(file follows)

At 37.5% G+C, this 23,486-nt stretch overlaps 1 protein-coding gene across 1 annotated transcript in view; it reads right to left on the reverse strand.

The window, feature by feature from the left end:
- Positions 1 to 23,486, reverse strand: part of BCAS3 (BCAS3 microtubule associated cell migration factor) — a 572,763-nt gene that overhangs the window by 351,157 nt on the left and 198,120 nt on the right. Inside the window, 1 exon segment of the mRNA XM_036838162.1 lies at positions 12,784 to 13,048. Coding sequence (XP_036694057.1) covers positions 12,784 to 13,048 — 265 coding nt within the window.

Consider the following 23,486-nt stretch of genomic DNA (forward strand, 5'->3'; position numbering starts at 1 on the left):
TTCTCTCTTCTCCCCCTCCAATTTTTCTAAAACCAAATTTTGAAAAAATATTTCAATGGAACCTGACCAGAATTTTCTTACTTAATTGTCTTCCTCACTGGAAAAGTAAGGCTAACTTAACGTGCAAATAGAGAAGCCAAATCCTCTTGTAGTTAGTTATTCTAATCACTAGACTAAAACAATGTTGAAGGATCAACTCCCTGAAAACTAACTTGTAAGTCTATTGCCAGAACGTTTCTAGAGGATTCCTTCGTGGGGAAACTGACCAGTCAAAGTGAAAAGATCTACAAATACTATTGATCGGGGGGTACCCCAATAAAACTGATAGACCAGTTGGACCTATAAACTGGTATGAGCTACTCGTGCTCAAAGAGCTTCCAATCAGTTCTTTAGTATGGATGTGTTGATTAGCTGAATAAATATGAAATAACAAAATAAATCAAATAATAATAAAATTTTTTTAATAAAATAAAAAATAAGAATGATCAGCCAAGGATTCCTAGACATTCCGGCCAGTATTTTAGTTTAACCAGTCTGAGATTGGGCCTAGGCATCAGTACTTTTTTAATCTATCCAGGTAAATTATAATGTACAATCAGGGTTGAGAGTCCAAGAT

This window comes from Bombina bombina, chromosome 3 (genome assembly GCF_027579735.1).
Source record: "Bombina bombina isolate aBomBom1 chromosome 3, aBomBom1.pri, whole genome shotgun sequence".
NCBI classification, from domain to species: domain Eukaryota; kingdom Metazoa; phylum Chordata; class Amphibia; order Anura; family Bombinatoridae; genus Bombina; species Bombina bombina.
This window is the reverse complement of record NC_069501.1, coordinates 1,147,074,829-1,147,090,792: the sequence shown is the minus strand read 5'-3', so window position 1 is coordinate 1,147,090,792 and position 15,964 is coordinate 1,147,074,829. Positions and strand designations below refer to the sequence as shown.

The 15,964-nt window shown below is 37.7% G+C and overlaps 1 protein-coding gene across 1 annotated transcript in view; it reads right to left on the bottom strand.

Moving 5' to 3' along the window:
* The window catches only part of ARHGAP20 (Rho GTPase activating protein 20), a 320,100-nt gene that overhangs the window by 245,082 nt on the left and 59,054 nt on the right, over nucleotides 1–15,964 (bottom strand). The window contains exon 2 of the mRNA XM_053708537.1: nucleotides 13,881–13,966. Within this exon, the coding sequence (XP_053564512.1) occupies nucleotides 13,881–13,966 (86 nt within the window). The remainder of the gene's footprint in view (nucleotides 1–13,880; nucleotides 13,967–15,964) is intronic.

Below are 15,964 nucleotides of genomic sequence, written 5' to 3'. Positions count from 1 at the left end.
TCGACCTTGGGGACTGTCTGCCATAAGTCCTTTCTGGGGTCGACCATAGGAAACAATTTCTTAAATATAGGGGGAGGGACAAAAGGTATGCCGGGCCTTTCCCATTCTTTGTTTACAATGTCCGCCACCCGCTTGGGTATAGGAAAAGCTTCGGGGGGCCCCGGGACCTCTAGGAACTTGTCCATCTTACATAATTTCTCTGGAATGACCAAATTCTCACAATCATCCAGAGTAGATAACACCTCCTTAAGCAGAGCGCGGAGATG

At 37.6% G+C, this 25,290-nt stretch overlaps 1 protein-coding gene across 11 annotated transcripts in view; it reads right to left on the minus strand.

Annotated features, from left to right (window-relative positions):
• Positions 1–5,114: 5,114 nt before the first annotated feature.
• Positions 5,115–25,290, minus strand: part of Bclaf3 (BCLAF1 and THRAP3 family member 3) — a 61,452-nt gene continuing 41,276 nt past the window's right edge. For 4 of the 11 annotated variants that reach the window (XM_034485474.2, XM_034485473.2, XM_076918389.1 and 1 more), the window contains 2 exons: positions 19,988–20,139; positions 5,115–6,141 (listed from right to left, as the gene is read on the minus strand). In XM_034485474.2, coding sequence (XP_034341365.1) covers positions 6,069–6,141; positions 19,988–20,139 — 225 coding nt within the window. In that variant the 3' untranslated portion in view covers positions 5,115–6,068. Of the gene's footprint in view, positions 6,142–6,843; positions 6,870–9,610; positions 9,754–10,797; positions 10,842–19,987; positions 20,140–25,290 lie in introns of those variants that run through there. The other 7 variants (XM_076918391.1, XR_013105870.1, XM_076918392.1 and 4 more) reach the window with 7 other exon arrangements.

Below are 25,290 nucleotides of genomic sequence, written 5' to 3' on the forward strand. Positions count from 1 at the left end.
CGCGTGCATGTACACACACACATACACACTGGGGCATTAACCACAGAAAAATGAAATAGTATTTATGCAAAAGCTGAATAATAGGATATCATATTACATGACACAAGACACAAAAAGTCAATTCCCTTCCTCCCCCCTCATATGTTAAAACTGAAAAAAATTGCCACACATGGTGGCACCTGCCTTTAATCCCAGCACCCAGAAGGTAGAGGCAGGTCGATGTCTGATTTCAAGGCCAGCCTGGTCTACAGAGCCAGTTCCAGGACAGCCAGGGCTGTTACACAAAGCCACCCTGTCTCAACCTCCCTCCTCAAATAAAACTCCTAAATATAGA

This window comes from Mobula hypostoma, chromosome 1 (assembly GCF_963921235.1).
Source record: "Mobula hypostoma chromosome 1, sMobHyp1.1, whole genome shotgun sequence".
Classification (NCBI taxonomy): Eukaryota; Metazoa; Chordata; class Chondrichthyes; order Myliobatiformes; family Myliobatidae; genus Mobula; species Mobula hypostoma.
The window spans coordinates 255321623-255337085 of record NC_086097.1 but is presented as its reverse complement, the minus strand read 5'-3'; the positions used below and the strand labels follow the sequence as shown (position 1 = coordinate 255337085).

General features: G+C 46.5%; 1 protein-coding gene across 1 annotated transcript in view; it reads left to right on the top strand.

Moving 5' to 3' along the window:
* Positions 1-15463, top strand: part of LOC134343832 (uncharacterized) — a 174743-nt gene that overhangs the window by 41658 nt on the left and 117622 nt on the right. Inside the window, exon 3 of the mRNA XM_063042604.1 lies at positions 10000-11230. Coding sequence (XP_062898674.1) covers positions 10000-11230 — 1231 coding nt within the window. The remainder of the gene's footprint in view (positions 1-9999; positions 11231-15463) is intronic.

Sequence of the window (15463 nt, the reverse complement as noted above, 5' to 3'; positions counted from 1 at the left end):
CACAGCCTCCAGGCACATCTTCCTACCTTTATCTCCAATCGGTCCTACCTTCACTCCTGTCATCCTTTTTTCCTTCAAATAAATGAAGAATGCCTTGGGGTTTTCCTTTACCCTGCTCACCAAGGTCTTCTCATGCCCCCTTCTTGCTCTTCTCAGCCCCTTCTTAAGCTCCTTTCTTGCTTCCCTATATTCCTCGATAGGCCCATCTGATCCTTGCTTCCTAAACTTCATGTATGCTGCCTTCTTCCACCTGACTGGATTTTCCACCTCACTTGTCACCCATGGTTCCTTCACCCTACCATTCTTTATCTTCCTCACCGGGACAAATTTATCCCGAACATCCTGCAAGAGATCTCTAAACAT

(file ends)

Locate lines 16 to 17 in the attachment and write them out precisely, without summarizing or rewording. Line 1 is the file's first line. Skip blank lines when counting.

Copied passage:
Annotated features, from left to right (window-relative positions):
• Positions 1–5,114: 5,114 nt before the first annotated feature.